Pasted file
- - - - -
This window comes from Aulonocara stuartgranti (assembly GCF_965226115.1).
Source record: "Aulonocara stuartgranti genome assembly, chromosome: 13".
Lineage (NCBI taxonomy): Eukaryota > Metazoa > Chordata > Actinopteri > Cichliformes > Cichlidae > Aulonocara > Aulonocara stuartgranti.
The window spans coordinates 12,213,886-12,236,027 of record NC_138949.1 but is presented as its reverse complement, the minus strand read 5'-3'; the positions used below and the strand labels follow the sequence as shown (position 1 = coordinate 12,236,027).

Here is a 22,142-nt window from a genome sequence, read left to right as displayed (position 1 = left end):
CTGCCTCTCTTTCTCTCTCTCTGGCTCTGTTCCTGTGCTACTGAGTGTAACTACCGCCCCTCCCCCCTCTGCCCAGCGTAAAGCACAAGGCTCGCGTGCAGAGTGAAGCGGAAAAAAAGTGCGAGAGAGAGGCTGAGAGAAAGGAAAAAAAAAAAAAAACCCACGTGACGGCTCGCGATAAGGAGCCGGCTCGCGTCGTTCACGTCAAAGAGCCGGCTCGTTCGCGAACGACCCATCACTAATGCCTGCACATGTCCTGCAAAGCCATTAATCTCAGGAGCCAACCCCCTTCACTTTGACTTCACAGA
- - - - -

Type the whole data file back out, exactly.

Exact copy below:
This window comes from Aulonocara stuartgranti (assembly GCF_965226115.1).
Source record: "Aulonocara stuartgranti genome assembly, chromosome: 13".
Lineage (NCBI taxonomy): Eukaryota > Metazoa > Chordata > Actinopteri > Cichliformes > Cichlidae > Aulonocara > Aulonocara stuartgranti.
The window spans coordinates 12,213,886-12,236,027 of record NC_138949.1 but is presented as its reverse complement, the minus strand read 5'-3'; the positions used below and the strand labels follow the sequence as shown (position 1 = coordinate 12,236,027).

Here is a 22,142-nt window from a genome sequence, read left to right as displayed (position 1 = left end):
CTGCCTCTCTTTCTCTCTCTCTGGCTCTGTTCCTGTGCTACTGAGTGTAACTACCGCCCCTCCCCCCTCTGCCCAGCGTAAAGCACAAGGCTCGCGTGCAGAGTGAAGCGGAAAAAAAGTGCGAGAGAGAGGCTGAGAGAAAGGAAAAAAAAAAAAAAACCCACGTGACGGCTCGCGATAAGGAGCCGGCTCGCGTCGTTCACGTCAAAGAGCCGGCTCGTTCGCGAACGACCCATCACTAATGCCTGCACATGTCCTGCAAAGCCATTAATCTCAGGAGCCAACCCCCTTCACTTTGACTTCACAGA